Ultimately, precarious levels of leverage are what placed the company at the mercy of the credit markets in 2008.
Despite these last-ditch efforts to raise liquidity and stave off bankruptcy, GGP's board of directors voted to seek voluntary protection under Chapter 11 of the U.S. Bankruptcy Code on April 16, 2009.
As of the BK filing date, GGP reported assets of $29.6 billion, liabilities of $27.3 billion, and had $18.4 billion of debt maturing by the end of 2012. All in all, 388 GGP-affiliated debtor entities filed for protection in April 2009. This case would represent the single largest real estate bankruptcy case in U.S. history.

But Its Uses May Be Sweet
In the 18 months it took GGP to emerge from Chapter 11, the saga surrounding the control of GGP's assets would take many twists and turns. Simon Property Group (NYSE:SPG) started a 3-month bidding war in February 2010 against a team of investors led by Brookfield Asset Management.
Despite Simon's overtures, GGP ultimately entered into an agreement with Brookfield, Fairholme Capital and Pershing Square Capital Management to recapitalize the company and exit bankruptcy.
In 2010, GGP, Inc. (GGP) owned 238 properties, and today the company owns 127 properties in 40 states (120 million square feet). GGP owns 100 of the top 500 regional shopping centers in the U.S. As you can see below, GGP's top 10 malls generate average sales per square foot of $924 (representing 23% of the company's overall NOI).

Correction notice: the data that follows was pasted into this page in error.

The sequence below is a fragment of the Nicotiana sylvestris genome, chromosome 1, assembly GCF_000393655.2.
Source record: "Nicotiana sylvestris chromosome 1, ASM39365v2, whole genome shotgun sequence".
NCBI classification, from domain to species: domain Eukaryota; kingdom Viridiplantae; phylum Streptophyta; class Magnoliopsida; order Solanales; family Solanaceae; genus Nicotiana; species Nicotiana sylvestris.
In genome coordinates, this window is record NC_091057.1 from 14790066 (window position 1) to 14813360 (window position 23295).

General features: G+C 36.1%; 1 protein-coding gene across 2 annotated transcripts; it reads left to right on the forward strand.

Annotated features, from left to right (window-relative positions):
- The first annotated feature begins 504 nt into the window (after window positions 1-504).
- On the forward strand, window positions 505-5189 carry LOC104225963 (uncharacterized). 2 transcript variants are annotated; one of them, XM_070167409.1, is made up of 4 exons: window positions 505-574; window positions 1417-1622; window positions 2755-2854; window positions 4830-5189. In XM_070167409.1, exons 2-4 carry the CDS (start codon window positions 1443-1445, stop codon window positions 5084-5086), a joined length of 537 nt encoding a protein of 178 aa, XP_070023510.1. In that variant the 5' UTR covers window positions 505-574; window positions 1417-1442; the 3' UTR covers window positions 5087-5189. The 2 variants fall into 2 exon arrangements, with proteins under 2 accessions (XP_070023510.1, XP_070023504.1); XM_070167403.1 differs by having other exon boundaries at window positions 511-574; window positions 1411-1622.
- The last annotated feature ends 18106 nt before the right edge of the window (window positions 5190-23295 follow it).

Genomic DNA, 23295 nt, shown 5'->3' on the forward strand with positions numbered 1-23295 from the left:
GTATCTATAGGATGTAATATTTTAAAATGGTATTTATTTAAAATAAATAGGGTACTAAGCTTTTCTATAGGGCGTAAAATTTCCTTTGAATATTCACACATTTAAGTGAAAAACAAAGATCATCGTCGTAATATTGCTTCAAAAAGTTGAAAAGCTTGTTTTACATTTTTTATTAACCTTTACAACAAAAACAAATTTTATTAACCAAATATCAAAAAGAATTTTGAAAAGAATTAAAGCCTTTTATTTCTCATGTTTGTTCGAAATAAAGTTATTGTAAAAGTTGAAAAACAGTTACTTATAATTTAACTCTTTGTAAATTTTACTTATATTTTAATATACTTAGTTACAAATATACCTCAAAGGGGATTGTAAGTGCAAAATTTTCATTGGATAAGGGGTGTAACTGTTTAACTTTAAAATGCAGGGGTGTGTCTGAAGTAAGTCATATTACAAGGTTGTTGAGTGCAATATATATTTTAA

GGP outpaces U.S. retail growth nearly 2-to-1 with "A" centers driving the majority of growth. Here's a snapshot representing the Total U.S. Retail Real Estate GLA (1,227 total high-quality retail real estate):

As you can see, GGP owns 8.2% of all High Quality Retail Real Estate in the U.S. and GGP's top 100 malls account for 95% of NOI. The NOI weighted sales in the company's portfolio is $705 per square foot.

GGP is experiencing demand from grocery stores, cinemas, innovative entertainment venues, fitness center, and many other. As illustrated below, GGP's regional shopping centers exhibit diversity of tenants and locations.

GGP’s redevelopment of department store boxes is a key element of the company’s long-term earnings growth, and the company views this as a compelling opportunity to generate incremental income and improve its centers. As Sandeep Lakhmi Mathrani, GGP’s CEO explained on a recent earnings call,

As an owner of retail real estate, we must constantly evolve to attract tenants and customers.

In an Investor Presentation, GGP explains that “Retailers are focused on three key factors will succeed”:

…starting with “the product”…

…beauty retailers are owning a distinct, relevant competitive position for their target consumer…

…now moving on to “service”, to generate sales retailers need knowledgeable, skilled staff to meet consumer expectations…

…constraining SG&A prohibits sufficient sales associates on the floor…

…in terms of “experience”, physical stores allow retailers to differentiate their customer experience and build greater loyalty…

…physical stores allow retailers to differentiate their customer experience and build greater loyalty…

Fundamentals are Strong
GGP has over $2 billion in liquidity, with no 2017 maturities, and about $500 million of debt coming due next year (weighted towards the back half of the year).

Operating metrics remained strong given the portfolio's high quality. The portfolio was 95.9% leased at Q1-17 compared to 96.1% a year ago, the decrease primarily due to tenant bankruptcies during the quarter. The related store closures affected 1.2 million square feet within the portfolio (GGP has re-leased nearly 80% of the space as of Q1 earnings call).
GGP’s EBITDA for Q1-17 was $544 million and FFO came in at $0.36 per share. As the company moves through the quarters, it expects same-store NOI to be around 3% to 4% (moving past the impact of bankruptcies).
GGP has accounted for all announced bankruptcies such as BCBG, Wet Seal, Vanity and Bebe. The bankruptcy impact is felt strongest in the second quarter and less than as the year progresses.